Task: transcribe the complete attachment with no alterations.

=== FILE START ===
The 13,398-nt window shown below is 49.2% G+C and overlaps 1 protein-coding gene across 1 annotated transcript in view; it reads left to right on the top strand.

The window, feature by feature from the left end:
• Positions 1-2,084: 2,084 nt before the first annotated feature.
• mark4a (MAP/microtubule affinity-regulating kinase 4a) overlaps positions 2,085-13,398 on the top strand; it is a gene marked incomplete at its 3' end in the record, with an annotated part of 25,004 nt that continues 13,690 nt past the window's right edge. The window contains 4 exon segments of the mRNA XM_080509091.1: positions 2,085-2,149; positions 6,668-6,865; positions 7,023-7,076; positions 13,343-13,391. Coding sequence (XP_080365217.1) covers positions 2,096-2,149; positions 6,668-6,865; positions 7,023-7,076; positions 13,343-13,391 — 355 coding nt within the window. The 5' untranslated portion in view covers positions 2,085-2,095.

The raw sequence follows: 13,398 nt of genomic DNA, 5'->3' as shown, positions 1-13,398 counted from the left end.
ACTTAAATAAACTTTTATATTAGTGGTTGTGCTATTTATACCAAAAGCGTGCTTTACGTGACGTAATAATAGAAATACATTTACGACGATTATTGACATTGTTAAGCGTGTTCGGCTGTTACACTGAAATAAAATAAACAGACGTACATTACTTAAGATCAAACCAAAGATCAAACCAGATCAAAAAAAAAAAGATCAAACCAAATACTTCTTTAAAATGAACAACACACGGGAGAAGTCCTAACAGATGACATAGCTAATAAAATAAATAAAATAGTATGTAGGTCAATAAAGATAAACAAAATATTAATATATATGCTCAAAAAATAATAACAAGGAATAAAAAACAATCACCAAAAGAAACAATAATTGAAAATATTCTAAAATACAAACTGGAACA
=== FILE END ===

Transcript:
The 13,398-nt window shown below is 49.2% G+C and overlaps 1 protein-coding gene across 1 annotated transcript in view; it reads left to right on the top strand.

The window, feature by feature from the left end:
• Positions 1-2,084: 2,084 nt before the first annotated feature.
• mark4a (MAP/microtubule affinity-regulating kinase 4a) overlaps positions 2,085-13,398 on the top strand; it is a gene marked incomplete at its 3' end in the record, with an annotated part of 25,004 nt that continues 13,690 nt past the window's right edge. The window contains 4 exon segments of the mRNA XM_080509091.1: positions 2,085-2,149; positions 6,668-6,865; positions 7,023-7,076; positions 13,343-13,391. Coding sequence (XP_080365217.1) covers positions 2,096-2,149; positions 6,668-6,865; positions 7,023-7,076; positions 13,343-13,391 — 355 coding nt within the window. The 5' untranslated portion in view covers positions 2,085-2,095.

The raw sequence follows: 13,398 nt of genomic DNA, 5'->3' as shown, positions 1-13,398 counted from the left end.
ACTTAAATAAACTTTTATATTAGTGGTTGTGCTATTTATACCAAAAGCGTGCTTTACGTGACGTAATAATAGAAATACATTTACGACGATTATTGACATTGTTAAGCGTGTTCGGCTGTTACACTGAAATAAAATAAACAGACGTACATTACTTAAGATCAAACCAAAGATCAAACCAGATCAAAAAAAAAAAGATCAAACCAAATACTTCTTTAAAATGAACAACACACGGGAGAAGTCCTAACAGATGACATAGCTAATAAAATAAATAAAATAGTATGTAGGTCAATAAAGATAAACAAAATATTAATATATATGCTCAAAAAATAATAACAAGGAATAAAAAACAATCACCAAAAGAAACAATAATTGAAAATATTCTAAAATACAAACTGGAACA